So we are talking with our friends in the Bangladeshi government about new mechanisms that we can establish that would provide the framework in which we could discuss how to improve trade and investment. So we shared some ideas with Bangladesh and we’ll wait to hear back with them.
QUESTION: Will you share with me what kind of new ideas you --
ASSISTANT SECRETARY BLAKE: No, I don’t think I want to share with you at this stage. Let me hear back from our friends first, and then we can talk about it.
QUESTION: So it’s not related with TIFA?
ASSISTANT SECRETARY BLAKE: Again, I don’t want to get out ahead of what they themselves are thinking about, because it’s up to them to communicate that to you.
QUESTION: You mentioned about the energy sector development in Bangladesh, how U.S. can offer more support and aid to Bangladesh in solving the energy problem and tackling environmental disasters.
ASSISTANT SECRETARY BLAKE: I think American companies are interested in doing more to help with offshore ore exploration and development. That’s a potentially very significant resource for your country. Not only to help the development and the energy needs of Bangladesh, but potentially even as an export to other countries. India, for example, has a very fast-growing energy demand because of its own rapidly rising population and its fast-growing economy. So that’s a potentially very good opportunity. That would, again, capitalize in the recent improvement in relations between the two countries.
QUESTION: Sir, you are a career diplomat, and you are now discharging bigger responsibility. You were in Sri Lanka, in India, in Maldives, and you have visited Bangladesh as well, and many countries in South Asia and Central Asia. How do you value the potential of Bangladesh? You mentioned that U.S.-Bangladesh relations has great potential. How do you evaluate Bangladesh’s potential? Is it moving up?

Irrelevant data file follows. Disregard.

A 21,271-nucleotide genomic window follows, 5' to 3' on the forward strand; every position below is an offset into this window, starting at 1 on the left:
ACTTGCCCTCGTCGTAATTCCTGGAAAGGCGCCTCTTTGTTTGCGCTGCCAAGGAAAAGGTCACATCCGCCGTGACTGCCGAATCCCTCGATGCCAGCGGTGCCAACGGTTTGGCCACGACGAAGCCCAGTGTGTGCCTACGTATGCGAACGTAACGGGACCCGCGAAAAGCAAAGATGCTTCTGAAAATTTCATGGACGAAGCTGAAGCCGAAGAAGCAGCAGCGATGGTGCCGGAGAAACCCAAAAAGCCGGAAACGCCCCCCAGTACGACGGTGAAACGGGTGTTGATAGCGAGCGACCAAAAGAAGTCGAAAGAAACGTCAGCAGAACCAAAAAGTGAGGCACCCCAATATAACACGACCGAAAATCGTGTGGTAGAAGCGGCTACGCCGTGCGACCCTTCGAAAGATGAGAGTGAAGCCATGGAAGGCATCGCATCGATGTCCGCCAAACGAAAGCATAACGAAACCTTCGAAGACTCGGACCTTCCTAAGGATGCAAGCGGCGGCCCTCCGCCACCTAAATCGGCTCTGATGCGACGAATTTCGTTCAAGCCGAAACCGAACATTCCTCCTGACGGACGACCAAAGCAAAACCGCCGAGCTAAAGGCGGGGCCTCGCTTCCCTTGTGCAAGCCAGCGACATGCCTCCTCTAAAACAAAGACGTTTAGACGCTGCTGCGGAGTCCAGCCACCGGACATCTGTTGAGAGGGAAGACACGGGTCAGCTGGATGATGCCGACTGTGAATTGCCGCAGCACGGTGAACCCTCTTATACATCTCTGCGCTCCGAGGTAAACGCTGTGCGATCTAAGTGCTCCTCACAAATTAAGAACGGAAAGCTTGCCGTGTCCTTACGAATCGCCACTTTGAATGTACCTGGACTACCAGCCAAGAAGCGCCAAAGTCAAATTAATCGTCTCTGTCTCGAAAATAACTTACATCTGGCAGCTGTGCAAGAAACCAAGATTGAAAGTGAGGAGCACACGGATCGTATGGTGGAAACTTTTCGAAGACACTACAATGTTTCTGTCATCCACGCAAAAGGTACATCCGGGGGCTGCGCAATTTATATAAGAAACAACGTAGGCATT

ASSISTANT SECRETARY BLAKE: Definitely Bangladesh is moving up. As I said earlier, we really see Bangladesh as an increasingly important partner on many of the big strategic initiatives that the President has undertaken around the world. On things like feeding the world’s hungry and global health and Muslim engagement and priorities like that. So we’d like to do much more with Bangladesh and we’re very pleased already with the progress. But we also want to help your country continue to grow and to help again lift even more people out of poverty. That not only can be such an important example for the rest of South Asia, but can also be an important contributor to stability in this really vitally important region for the United States.
QUESTION: How worried are you about the possibility of attaining nuclear power by Myanmar [Burma], a very close neighbor of Bangladesh?